Russell churches displaying constructive mindsetcomment (0)
August 22, 2002
By Johnie Sentell
Members of two churches in Russell Association have been celebrating the past and looking toward the future.
At Philadelphia Baptist Church, Smiths Station, members held a reception Aug. 11 for Pastor John Rigby and his wife, the former Margie Little, in honor of their 50th wedding anniversary. Brother Rigby has served as their pastor since March 1983.
Organized in 1829, Philadelphia is the oldest church in Russell Association. Although the congregation meets in Lee County, it is not far from the Russell County line.
Church secretary Sherri Bramlett said the reception drew “a very good turnout,” attracting not only people from the surrounding area but also people from other churches Bro. Rigby has served.
The Rigbys have two children and four grandchildren. Their son, John Mark, owns a trucking business, and their daughter, Gina, is political director for AFLAC insurance company in Washington, D.C.
Philadelphia’s members have had another reason to rejoice this year: their new church building, dedicated last spring, was completed at a cost considerably below original estimates. However, the process involved a lot of “sweat equity.”
Early estimates of the cost had ranged from $3 million to $5 million, but Philadelphia’s members built the church themselves and furnished it at a total cost of only $1.6 million. For four and one-half years members of the church — men and women — worked on Tuesday and Thursday nights and on Saturdays to build the new facility.
Philadelphia’s members were definitely thinking ahead. The church is averaging 400 in worship attendance now, and Sunday School attendance is in the 250–300 range. The new sanctuary seats 800 people, and the educational space will accommodate up to 1,400.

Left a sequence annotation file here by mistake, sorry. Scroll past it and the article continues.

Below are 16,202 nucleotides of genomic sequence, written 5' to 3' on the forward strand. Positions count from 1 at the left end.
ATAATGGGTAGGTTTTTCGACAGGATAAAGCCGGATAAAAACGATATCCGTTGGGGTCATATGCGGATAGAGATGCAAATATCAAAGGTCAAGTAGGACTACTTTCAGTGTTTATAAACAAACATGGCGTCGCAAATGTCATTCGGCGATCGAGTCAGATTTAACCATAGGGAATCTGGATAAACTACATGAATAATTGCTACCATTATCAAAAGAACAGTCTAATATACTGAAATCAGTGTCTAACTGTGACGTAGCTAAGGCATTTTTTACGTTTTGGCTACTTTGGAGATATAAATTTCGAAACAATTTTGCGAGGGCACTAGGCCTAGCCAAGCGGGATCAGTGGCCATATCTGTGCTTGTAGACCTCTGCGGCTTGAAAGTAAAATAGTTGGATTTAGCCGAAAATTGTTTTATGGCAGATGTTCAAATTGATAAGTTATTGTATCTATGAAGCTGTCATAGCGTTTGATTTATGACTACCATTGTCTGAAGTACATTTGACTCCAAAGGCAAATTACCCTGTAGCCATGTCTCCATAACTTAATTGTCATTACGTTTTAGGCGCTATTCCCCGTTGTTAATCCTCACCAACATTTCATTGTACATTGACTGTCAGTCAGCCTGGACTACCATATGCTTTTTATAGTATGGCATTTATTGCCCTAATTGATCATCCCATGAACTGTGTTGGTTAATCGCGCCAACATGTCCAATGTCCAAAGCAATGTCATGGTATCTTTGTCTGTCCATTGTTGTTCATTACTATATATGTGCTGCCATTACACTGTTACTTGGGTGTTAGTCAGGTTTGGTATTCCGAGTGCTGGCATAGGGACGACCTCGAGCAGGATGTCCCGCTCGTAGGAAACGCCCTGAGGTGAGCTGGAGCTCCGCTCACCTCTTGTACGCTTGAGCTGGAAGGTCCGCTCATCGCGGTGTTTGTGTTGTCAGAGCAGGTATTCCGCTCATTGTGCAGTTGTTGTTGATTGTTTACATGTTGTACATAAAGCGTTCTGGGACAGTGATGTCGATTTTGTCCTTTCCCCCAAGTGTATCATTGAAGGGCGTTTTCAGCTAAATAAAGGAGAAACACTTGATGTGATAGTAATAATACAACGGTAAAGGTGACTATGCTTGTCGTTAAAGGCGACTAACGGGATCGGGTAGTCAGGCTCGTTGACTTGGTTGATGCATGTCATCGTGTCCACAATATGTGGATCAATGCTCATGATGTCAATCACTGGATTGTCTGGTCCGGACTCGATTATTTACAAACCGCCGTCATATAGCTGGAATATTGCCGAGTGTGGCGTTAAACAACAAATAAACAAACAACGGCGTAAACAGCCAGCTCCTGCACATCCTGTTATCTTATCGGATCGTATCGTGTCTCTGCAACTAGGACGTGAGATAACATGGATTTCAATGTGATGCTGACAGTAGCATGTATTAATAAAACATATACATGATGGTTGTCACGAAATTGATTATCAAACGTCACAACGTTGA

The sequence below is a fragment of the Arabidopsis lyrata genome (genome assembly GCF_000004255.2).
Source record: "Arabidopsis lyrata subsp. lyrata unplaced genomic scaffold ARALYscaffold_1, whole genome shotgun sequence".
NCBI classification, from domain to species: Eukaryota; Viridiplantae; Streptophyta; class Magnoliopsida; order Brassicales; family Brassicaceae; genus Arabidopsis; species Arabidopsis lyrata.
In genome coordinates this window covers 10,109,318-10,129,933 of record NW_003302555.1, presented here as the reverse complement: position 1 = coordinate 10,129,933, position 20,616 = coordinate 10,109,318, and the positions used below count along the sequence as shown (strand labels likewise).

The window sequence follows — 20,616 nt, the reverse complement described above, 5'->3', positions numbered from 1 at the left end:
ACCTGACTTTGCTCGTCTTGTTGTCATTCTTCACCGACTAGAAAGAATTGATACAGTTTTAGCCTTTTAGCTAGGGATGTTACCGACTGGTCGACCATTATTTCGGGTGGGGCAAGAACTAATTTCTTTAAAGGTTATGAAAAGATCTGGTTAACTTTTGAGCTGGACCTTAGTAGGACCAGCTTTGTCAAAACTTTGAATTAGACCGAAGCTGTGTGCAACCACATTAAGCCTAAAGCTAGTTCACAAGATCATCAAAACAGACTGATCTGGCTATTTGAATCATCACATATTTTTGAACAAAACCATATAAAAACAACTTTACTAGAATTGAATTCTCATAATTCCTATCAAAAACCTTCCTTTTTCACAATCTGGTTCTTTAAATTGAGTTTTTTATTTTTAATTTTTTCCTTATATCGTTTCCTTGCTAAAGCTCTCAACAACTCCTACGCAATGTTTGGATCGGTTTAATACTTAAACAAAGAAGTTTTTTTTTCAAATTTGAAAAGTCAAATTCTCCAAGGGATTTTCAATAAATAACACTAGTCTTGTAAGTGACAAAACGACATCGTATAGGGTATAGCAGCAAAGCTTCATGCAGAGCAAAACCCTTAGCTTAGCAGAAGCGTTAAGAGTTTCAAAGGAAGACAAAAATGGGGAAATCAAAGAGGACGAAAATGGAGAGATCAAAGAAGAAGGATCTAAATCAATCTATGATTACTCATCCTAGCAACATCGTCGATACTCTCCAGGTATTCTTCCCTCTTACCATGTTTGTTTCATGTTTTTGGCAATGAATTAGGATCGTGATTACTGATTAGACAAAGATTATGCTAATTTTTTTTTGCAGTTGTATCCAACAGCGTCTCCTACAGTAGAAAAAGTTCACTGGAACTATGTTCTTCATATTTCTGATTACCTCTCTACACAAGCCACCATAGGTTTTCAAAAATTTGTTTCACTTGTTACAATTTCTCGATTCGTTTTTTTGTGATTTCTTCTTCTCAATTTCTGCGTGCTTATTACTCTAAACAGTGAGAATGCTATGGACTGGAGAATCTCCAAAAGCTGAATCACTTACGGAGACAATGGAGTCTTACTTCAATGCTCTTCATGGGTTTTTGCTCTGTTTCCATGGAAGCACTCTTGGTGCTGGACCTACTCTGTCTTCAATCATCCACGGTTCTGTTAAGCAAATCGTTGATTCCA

Soon another Russell Association church will be breaking ground for a new facility — Golden Acres Baptist Church in Phenix City. The church has experienced remarkable growth in recent years.
Brother Tommy Fountain began serving as pastor of Golden Acres in 1997. There were 85 people attending his first service there.
Now Golden Acres is averaging about 600 in worship and more than 400 in Sunday School.
During the past five years Golden Acres has added 880 new members and has led the association in baptisms. The church has gone to three morning worship services — 8:30, 9:45 and 11 a.m. “The 9:45 is just for youth and singles,” Bro. Fountain noted.
The pastor said the church’s main focus has been evangelism. “It is the No. 1 mandate God gives us, and it is the hardest ministry to do.
“If you come to our service, at first you might think we are charismatic, especially with our music,” Bro. Fountain said. “But theologically we are very conservative.”
There are 12 preachers in the membership of the church. Two are the sons of Bro. Fountain: Tommy Jr., 20, and Stephen, 18. Five are retired ministers, and there are four other “young preacher boys,” Bro. Fountain said.
Golden Acres will break ground this coming Sunday, Aug. 25, a little less than a mile from the present church location. Phase One of the relocation will be the construction of a $3.5 million building to house the sanctuary, educational space, office complex and a gymna-sium/fellowship hall.
The church has developed a special relationship with Glenwood School, a private school with more than 700 students in grades K–12.
“It has a been a unique situation,” Bro. Fountain said. “It has been a win-win situation for our church and for Glenwood School.”
For three years Golden Acres has been involved with the chapel services at the school and has provided leadership for the school’s chapter of the Fellowship of Christian Athletes. Brother Fountain serves as chaplain for all the athletic programs there, and the church provides counseling for Glenwood students in crisis situations.
“We have an excellent ministry team that works with students, including James and Gina Harper and others,” the pastor noted.
Tommy Fountain Jr., singles minister for Golden Acres, is also an assistant coach in varsity football and varsity baseball.
David and Terra Hardwick do the children’s ministry at the church. They have a child at Glenwood.
Golden Acres recently hosted a special service and reception for Wayne Trawick, Glenwood’s retired head football coach and the “second winningest” coach in the state of Alabama with 286 wins. He retired after three years at Glenwood and 41 total years as a head football coach. An overflow crowd attended the special event.